Although I joined the Baptist church and was baptized into it as a twelve-year-old, I rebelled in my heart until my junior year of college, when I encountered God while sitting alone in a small, dark chapel at the Pope John XXIII Catholic Student Center on the campus of the University of Tennessee in Knoxville. The private conversation I had with God that day remains a turning point, one in which I found my salvation as well as my sense of purpose in the world.
Like Dolly, I rejected much of what I grew up experiencing in my local church and school and found my own personal path to God, with help from so many godly people over the years. I take to heart Paul's words to believers in the church at Philippi to "work out your own salvation with fear and trembling" (Philippians 2:12, KJV). I suspect Dolly would too.
We all have various events, experiences, and individuals that have shaped what we believe about God and how—or if—we live out our faith. Whatever your faith background, regardless of the positive and negative associations you may have with organized religion or institutions of faith, Dolly's story reminds us to embrace the unique relationship each of us is called to have with God. To approach him not as a bully or curmudgeonly tyrant but as a loving, generous, compassionate heavenly Father. To seek him in the quiet, still places of our lives.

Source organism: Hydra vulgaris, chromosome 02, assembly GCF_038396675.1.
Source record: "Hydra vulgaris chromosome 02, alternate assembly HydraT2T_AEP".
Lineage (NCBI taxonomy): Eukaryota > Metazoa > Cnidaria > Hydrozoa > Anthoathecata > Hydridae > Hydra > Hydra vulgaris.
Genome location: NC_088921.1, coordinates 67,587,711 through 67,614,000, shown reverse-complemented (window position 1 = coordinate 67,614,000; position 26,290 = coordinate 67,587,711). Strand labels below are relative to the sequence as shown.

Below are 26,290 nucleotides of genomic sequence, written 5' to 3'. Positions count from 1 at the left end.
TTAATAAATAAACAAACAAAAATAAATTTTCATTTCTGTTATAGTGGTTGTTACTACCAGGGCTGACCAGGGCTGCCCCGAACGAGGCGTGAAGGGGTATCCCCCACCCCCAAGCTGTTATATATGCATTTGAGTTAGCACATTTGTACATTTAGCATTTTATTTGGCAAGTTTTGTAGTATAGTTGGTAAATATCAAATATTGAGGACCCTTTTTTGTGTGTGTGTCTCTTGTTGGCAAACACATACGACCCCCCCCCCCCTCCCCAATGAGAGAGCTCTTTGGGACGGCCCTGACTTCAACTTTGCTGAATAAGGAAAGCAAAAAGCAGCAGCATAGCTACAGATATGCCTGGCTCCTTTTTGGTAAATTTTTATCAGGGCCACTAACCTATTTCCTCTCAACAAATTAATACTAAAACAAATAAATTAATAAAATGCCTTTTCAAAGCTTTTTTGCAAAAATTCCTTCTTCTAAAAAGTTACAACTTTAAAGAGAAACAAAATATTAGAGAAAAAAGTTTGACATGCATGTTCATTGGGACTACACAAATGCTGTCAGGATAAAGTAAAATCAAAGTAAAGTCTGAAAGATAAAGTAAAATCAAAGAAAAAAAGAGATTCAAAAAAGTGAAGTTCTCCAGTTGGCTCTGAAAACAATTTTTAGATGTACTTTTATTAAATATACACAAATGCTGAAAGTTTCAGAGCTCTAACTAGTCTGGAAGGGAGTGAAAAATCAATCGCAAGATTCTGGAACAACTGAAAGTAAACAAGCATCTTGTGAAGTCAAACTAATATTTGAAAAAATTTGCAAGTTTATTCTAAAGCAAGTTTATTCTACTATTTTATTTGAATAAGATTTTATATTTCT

Dreaming is Free
Discovering her own unique relationship with God wasn't the only way Dolly overcame the expectations and limitations into which she was born. The poverty she experienced seems only to have made her more determined to succeed. Being poor wasn't a barrier any more than being female, young, or blonde. They simply were part of the world as she knew it, the same world that inspired her to chase butterflies, hum little tunes, and make up words to them.
Dolly knew she had something to give. She knew she didn't want to be contained by the mountains, living the life she witnessed growing up there. At the same time, she knew the Smoky Mountains and being "country folk" were parts of her, foundations shaping who she would become. Dolly writes, "Being born poor is something I am neither proud nor ashamed of. I have found that poverty is something you don't really realize while you're in it. At least not if you're a kid with a head full of dreams and a house full of loving family."
For me, and I suspect many of her fans, part of the magic of Dolly's story is that she grew up about as poor as one can be. She's never tried to sugarcoat it, and while she often jokes about it, she also tries to avoid romanticizing it. She shares stories of how, during particularly lean times, her mama would send the kids out to look for stones to make "stone soup." So caught up in the fairy tale of finding the perfect magic stone to season their supper, Dolly and her siblings shifted focus from their empty bellies to the thin soup made with little more than potatoes and onions. She has plenty of other stories, and they have become an integral part of her iconic status.